Collectively, crew from the seven lifeboat stations in the Solent area – Bembridge, Cowes, Yarmouth, Portsmouth, Calshot, Lymington and Hayling Island – launched on 388 rescue missions last year, to attend a wide range of incidents including commercial vessels in trouble, distressed fishermen, swimmers and leisure marine users.
Last year the seven crews rescued a total of 580 people. Of these, they gave first aid to a total of 33 people and 18 of those rescued were classed as “lives saved” – a specific RNLI criteria where a person would have most likely died if not for the RNLI rescuing them.
• Bembridge RNLI launched a total of 33 times in 2014, rescued 53 people and saved 2 lives. 13 launches were in the dark
• Cowes RNLI, the busiest station on the Island, launched 51 times, rescued 76 people and saved 2 lives. 19 launches were in the dark
• Yarmouth RNLI launched 41 times and rescued a staggering 108 people. 12 launches were in the dark
The total number of people rescued off the Island’s coast increased by 98, compared to 2013. Bembridge RNLI rescued 15 more people, Cowes RNLI rescued 29 more and Yarmouth rescued 54 more people. There were 13 more launches.
The busiest lifeboat station in the county was Portsmouth, who launched 90 times and rescued 80 people in total.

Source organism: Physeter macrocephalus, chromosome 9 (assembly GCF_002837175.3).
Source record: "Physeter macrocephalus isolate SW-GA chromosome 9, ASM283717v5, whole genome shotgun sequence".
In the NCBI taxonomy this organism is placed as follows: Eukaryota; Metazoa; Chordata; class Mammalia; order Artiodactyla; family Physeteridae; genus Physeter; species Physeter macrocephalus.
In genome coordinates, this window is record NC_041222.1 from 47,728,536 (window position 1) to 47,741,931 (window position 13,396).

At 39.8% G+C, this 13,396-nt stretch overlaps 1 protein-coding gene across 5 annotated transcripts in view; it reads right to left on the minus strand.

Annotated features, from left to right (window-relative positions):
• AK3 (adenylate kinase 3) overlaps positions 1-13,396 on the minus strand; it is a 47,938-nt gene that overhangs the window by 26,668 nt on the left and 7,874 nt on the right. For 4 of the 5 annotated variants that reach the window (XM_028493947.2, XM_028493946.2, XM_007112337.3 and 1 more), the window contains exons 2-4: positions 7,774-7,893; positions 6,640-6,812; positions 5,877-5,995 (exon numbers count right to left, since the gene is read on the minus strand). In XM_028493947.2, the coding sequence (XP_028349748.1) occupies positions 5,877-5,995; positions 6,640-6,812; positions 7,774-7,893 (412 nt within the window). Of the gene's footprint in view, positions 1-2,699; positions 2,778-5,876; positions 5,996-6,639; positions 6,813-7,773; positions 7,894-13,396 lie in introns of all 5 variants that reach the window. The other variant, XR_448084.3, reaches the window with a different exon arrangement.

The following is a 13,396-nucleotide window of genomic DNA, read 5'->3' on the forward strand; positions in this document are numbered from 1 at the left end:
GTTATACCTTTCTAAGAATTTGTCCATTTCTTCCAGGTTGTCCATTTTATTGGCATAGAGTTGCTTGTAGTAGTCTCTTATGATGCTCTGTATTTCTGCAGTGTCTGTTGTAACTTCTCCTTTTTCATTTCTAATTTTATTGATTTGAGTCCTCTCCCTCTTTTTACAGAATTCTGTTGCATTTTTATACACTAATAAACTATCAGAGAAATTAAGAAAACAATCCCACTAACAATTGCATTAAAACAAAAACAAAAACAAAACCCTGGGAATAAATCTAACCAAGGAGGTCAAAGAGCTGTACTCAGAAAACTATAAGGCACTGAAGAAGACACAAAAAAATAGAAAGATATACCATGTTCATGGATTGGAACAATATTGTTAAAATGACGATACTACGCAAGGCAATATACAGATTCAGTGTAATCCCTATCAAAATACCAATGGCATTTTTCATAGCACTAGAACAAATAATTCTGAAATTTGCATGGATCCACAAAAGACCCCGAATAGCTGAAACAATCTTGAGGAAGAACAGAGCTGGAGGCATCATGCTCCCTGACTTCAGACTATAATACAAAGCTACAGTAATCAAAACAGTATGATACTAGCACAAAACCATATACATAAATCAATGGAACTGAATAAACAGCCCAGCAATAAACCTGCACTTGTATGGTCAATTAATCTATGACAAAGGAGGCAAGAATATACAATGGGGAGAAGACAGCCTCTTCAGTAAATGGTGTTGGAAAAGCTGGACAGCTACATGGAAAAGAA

The figures show that more than a third (133) of the lifeboat launches were after nightfall – when volunteer crews launch into the unknown to assist those in distress as many people are safely at home, in the pub or driving their cars.
Richard Weeks, Divisional Operations Manager for the RNLI, said:
“Yet again our volunteers have had a very busy 12 months. 2014 was the warmest year on record for the UK, but conversely the winter storms of January and February brought damaging winds and inland and coastal flooding. The former may well have enticed more people on to our beaches and into the water, while the latter no doubt made conditions worse for anyone on or near the sea”.
Richard praised the hundreds of people who carry their pager, downing tools and dropping everything to respond to the call for help day or night, come rain or shine. He said:
“Our volunteer crews are the lifeblood of the RNLI, given the commitment they make. Our message is that we will always launch to assist people in distress, but we are also increasingly encouraging people to be mindful of the potential dangers associated with the sea”.
– Cowes RNLI assisted a man who had been injured onboard a yacht in near-gale force winds in the Solent. Sadly the man was fatally injured. Read the full story, as reported by Island Echo, here
– The crews of Bembridge and Yarmouth battled high winds and large seas in complete darkness in October to help search for a lone sailor in the English Channel. Read the full story, as reported by Island Echo, here.
Richard Weeks continued:
“With our lifeboats, lifeguards and safety messaging, the RNLI provides a ring of safety from the beach right out to the open seas. However, the training and equipment needed to do this costs money, so we are hugely grateful to everyone who supports in whatever way they can”.